This is the final article in a 3-part series which explores the challenging role of the Deployment Leader in IBP adoption programmes. Previous articles have focused on the specific capabilities required in this role and advice on taking the first steps to define key development and support needs for deployment leaders.
This article concludes the discussion by proposing key approaches for providing this support.
Personal development strategies in many businesses are now guided by the principles of adult learning often summarised as the ‘70/20/10 approach’. This refers to an optimised learning programme comprising 70% of learnings from on-the-job experiences, 20% through focused developmental relationships (eg with a manager or coach) and 10% through more traditional academic or classroom-based learning. This proves a useful model to guide development planning.
In the case of the IBP Deployment Leader, the role of the 20% arising from developmental relationships is especially critical. I propose here 3 critical forms of support for IBP deployment leaders.
The complex and interdependent nature of IBP deployment across a business creates a very challenging environment for the deployment leader. IBP adoption typically requires significant change at all levels in the organisation. In such a context, it is crucial that the deployment leader has, and is seen to have, senior executive support. It is also important that this support is not only a symbolic or verbal support but translates into ongoing engagement and participation in key aspects of the programme.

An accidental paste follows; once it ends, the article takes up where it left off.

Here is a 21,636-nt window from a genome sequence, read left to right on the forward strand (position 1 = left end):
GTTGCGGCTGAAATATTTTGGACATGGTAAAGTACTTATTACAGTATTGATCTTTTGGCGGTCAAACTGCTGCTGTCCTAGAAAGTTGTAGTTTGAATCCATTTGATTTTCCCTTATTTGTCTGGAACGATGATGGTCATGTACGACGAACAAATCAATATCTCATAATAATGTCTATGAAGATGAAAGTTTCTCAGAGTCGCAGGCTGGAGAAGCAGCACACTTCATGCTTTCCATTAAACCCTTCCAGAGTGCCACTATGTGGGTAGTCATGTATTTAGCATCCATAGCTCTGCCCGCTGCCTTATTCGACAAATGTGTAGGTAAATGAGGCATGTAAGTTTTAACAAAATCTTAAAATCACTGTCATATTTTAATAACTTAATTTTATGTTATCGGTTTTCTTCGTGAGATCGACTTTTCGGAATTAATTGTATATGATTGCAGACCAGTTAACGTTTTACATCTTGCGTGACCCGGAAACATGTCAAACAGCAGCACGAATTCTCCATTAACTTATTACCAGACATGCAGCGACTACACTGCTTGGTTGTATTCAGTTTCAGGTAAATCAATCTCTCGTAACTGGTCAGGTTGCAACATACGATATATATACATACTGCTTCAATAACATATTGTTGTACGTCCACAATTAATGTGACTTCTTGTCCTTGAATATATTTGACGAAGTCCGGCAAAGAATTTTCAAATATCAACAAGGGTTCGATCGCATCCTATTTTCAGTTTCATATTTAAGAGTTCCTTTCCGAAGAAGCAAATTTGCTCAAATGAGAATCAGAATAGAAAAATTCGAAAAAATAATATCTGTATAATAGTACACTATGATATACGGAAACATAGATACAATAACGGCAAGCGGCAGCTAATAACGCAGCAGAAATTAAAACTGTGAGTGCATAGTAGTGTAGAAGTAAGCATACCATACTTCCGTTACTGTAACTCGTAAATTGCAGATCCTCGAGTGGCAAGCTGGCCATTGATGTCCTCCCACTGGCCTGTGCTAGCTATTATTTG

For example, as a major transformation, an IBP deployment programme will invariably create many points at which resourcing, investment, prioritisation and trade-off calls must be made. Here the deployment leader relies heavily on sponsorship being delivered in a tangible and committed way, preferably by a senior leader in the business.
Successful IBP deployments are often differentiated by the quality of senior sponsorship that is achieved and Figures 1 & 2 summarise best practice on the contributions of senior sponsors and the requests that should be made of sponsors in order to facilitate these.
Figure 1 - Key Sponsor Contributions to an IBP Programme
Figure 2 - Key Requests of an IBP Deployment Programme Sponsor
2. Mentoring & Coaching
The terms mentoring and coaching are widely known and are often used interchangeably. However, there are important differences between them which are relevant to the provision of support to IBP deployment leaders.
Whereas coaching uses a range of techniques to enable a coachee to create solutions from their own resources, mentoring adopts an approach that provides specific advice or guidance based on the mentor’s experience or expertise. However, whilst the two approaches are distinct, they can be highly complementary when applied together in a complex change and deployment programme such as for IBP.
Mentoring and coaching may be delivered by a line managers or specialists outside the line organisation and this choice will typically be driven by the specific support topics in question, examples of which are outlined below.
Mentoring can be a particularly valuable support for the IBP deployment leader in providing guidance on delivering the technical or functional aspects of the role, especially where the deployment leader has limited direct experience of a best-practice IBP process. Where an organisation itself lacks expertise in the process, an external mentor can be a critical support to ensure that the deployment leader is able to grasp the conceptual process design challenges of IBP.